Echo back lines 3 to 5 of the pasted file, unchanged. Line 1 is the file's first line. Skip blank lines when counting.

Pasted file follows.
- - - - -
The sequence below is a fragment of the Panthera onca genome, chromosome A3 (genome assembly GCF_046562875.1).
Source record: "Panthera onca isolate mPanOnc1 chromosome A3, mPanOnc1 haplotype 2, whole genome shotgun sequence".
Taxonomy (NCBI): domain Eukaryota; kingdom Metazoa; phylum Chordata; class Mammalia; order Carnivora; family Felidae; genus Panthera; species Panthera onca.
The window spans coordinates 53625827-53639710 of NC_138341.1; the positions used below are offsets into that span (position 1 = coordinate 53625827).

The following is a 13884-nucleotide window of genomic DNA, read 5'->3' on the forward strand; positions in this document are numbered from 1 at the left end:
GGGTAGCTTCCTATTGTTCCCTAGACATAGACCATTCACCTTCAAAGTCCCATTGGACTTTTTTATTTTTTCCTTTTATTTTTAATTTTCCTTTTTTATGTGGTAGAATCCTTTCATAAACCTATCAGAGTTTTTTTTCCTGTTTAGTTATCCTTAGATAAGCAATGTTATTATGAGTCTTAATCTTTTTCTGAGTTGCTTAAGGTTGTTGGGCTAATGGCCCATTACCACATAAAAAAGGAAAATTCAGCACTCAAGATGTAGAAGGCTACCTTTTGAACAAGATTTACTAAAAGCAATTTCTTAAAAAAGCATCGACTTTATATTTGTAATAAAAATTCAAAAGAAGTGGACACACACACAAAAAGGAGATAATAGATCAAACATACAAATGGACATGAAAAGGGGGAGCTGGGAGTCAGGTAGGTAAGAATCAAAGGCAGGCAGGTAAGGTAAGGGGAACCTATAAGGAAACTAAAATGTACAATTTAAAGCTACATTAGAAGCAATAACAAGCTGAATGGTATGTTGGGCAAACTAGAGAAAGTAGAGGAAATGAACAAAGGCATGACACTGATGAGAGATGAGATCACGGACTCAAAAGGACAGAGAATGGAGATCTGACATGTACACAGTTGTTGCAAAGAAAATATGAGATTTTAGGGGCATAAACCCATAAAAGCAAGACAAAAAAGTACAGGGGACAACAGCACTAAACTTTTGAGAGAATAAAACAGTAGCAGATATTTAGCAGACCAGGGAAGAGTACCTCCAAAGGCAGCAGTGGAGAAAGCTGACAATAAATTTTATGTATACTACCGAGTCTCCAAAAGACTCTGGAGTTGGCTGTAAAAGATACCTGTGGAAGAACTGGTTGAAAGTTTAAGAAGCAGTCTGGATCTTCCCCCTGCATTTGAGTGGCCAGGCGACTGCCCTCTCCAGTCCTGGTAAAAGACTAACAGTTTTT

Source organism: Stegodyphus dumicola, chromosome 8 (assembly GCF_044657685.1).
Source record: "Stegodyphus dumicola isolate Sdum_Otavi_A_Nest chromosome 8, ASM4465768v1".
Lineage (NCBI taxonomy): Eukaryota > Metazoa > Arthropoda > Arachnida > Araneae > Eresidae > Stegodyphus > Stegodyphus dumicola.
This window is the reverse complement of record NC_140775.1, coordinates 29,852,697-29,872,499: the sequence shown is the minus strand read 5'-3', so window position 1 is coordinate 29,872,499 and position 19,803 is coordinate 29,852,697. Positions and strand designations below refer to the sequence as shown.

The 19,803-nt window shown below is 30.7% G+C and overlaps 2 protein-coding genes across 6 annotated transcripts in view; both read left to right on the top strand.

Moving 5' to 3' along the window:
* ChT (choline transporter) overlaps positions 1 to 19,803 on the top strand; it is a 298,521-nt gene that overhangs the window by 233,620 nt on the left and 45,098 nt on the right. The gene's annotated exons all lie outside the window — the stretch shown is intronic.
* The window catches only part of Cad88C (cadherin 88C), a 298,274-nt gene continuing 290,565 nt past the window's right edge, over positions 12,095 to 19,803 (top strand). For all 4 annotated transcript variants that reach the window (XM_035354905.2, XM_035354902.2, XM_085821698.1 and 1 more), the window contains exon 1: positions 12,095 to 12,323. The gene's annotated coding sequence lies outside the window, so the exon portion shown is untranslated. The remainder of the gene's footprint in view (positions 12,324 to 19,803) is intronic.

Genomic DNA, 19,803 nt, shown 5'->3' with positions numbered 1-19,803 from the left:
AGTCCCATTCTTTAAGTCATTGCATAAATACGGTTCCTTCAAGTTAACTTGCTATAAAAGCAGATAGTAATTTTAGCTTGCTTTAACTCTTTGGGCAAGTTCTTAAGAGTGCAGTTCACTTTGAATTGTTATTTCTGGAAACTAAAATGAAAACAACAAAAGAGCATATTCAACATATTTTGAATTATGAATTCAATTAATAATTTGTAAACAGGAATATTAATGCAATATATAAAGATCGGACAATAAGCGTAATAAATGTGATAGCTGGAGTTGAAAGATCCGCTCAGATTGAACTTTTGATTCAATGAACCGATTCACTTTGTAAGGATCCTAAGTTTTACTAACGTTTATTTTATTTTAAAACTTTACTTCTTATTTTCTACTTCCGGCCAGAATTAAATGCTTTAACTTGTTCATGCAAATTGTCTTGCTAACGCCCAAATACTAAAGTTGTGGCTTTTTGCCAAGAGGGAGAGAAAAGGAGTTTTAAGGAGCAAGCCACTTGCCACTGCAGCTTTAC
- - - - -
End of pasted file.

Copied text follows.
Taxonomy (NCBI): domain Eukaryota; kingdom Metazoa; phylum Chordata; class Mammalia; order Carnivora; family Felidae; genus Panthera; species Panthera onca.
The window spans coordinates 53625827-53639710 of NC_138341.1; the positions used below are offsets into that span (position 1 = coordinate 53625827).

The following is a 13884-nucleotide window of genomic DNA, read 5'->3' on the forward strand; positions in this document are numbered from 1 at the left end: